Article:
MediaWatch: September 7, 1998
Table of Contents:
Hillary Reagan Clinton?
A&E "Investigative" Tribute
With a name like Investigative Reports, one might assume the Arts & Entertainment Channel’s report on Hillary Clinton would investigate Hillary scandals. Instead, host Bill Kurtis (once with CBS) treated viewers to "a search for the core of her values."
"Her story plays like a Greek drama: the quest for power, the intoxication of success, the labyrinth of personal and political intrigue," he began. "It’s about triumph and tragedy, it’s a love story set against a backdrop of war [clip of Ken Starr], fraught with the dangers of what the Greeks called hubris. It is a play not finished, yet its storyline captivates the world....In this edition of Investigative Reports, we focus on a main player in this drama and aim for a glimpse into the inner workings of perhaps the most influential woman of the last half-century."
Kurtis’s "investigation" took him to Hillary’s "village," as he referred to her hometown of Park Ridge, Illinois, and followed her as she celebrated her 50th birthday there in October 1997. In tracing her growing up into politics, Kurtis championed her commencement speech at Wellesley: "She gained national attention for supporting the right to student protest, in the process taking to task then-Massachusetts Senator Edward Brooke. As she met her husband-to-be and moved into public life, her politics continued to move unquestioningly to the center. Yet her moral compass, even 30 years later, has never really left Park Ridge."
Despite touching on liberal items like the ill-fated 1300-page health plan, Kurtis continued to praise the First Lady as somewhat conservative. "A blend of her conservative past and political present, Hillary Rodham Clinton defies the pigeonhole, and it would appear, that is just the way she likes it."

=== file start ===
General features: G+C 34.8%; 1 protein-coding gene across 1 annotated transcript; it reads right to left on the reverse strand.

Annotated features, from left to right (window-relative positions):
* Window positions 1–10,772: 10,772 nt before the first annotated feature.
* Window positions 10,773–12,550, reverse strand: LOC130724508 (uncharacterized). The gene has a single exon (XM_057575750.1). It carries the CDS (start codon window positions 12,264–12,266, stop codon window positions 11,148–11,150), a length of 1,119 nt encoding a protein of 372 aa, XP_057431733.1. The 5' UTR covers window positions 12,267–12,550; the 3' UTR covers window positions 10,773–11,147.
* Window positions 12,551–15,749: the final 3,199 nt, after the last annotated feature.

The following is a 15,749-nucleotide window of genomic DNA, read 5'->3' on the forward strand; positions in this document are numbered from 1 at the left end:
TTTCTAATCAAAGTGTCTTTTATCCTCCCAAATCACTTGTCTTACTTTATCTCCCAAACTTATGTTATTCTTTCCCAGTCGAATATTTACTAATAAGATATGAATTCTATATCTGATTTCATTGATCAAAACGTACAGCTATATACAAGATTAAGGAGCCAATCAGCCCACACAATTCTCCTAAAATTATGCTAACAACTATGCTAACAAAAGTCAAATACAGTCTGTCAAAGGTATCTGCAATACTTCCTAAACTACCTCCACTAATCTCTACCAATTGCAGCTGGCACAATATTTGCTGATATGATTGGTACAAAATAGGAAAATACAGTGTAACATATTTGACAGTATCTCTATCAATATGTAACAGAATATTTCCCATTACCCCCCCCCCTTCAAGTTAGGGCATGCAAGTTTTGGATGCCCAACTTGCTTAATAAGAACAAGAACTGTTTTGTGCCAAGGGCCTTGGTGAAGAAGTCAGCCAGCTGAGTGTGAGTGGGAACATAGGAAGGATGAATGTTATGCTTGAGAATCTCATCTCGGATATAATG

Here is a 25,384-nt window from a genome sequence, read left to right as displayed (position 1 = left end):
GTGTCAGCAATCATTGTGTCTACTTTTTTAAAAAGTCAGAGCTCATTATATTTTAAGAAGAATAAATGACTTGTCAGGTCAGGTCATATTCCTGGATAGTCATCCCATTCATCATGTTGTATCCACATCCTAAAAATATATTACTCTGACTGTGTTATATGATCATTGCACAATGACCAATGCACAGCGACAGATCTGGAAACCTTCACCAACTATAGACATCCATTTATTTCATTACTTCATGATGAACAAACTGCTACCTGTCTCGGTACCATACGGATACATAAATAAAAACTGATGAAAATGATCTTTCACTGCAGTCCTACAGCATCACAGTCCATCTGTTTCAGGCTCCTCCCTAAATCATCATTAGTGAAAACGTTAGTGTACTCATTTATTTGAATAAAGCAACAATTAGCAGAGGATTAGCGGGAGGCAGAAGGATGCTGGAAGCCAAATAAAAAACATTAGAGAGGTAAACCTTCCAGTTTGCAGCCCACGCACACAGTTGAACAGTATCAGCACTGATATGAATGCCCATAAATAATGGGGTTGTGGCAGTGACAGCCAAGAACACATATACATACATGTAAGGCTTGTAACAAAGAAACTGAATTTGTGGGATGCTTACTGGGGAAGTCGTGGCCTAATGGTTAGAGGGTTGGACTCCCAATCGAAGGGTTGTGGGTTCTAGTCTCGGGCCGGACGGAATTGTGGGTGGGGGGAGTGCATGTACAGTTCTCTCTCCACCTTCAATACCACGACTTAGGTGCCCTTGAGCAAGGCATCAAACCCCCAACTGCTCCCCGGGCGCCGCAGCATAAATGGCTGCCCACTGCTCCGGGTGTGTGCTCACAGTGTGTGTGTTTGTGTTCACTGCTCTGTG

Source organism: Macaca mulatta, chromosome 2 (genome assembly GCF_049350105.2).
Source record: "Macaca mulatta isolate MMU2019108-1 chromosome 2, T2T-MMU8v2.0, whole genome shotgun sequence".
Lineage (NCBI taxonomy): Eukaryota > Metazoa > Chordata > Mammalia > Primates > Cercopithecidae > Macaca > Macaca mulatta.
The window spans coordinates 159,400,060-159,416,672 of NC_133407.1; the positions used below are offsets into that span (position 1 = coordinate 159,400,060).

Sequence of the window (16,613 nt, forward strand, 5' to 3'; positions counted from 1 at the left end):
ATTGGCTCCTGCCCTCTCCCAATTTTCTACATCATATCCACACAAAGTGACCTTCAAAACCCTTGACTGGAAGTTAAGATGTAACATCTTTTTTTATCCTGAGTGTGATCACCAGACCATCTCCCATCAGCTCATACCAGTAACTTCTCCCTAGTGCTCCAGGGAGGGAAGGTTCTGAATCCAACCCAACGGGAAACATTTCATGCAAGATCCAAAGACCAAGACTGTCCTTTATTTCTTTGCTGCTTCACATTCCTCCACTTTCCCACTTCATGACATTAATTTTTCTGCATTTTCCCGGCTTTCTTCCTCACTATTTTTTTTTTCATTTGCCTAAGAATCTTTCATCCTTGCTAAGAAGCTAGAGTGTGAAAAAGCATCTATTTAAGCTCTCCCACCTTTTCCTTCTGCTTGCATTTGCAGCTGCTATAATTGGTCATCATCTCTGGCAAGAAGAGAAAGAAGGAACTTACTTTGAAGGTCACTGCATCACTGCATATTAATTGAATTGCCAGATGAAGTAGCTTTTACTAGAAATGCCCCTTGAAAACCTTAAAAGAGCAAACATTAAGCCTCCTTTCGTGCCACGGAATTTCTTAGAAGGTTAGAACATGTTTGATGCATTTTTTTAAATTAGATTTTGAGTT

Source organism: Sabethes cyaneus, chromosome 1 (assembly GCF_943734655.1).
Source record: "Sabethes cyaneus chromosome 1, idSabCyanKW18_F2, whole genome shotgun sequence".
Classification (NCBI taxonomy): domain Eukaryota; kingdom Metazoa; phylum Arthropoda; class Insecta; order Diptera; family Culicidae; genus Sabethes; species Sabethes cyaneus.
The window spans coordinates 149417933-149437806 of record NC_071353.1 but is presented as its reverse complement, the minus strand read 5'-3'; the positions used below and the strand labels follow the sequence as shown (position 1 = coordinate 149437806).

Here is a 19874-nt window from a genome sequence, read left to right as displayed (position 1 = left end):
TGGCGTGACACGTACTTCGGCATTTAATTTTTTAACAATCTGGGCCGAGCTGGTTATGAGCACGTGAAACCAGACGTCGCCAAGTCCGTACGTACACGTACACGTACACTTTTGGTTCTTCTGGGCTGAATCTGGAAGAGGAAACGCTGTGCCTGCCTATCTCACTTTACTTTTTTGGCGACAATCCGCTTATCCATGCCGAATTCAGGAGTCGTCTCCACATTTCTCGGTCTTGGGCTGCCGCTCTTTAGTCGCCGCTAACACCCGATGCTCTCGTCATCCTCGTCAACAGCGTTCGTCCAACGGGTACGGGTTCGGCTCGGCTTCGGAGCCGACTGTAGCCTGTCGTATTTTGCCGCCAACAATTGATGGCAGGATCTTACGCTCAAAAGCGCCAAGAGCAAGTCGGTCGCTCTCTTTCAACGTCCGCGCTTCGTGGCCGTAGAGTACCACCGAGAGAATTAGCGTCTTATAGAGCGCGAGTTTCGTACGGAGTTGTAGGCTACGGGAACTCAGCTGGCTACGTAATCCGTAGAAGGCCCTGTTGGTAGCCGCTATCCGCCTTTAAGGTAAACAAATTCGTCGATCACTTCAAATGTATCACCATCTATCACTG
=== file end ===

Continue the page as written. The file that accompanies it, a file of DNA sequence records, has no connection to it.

Citing her book It Takes a Village, Kurtis claimed Mrs. Clinton holds old-fashioned views: "That traditional view includes the subject of divorce. For the First Lady, simply put, divorce means failure...It's a distinct position, evocative of another time and place."
Kurtis ended the "investigation" with apprehension over whether in the end Hillary’s legacy will triumph: "A sense of nobility. As her days in the White House dwindle to a precious few, it provides, perhaps, a last refuge for this First Lady, her work in child care, education and women’s rights affording a safe harbor from the taint of scandal, and a glimmer of hope for her own political future. For now, the Clinton administration is a drama without a final act, but the elements are there for a suspenseful conclusion: the spreading stain of scandal, the politics of power, the weight of history. For Hillary Rodham Clinton, there is something else at stake: Is there enough time to put the legacy she wants together before the final act is written?"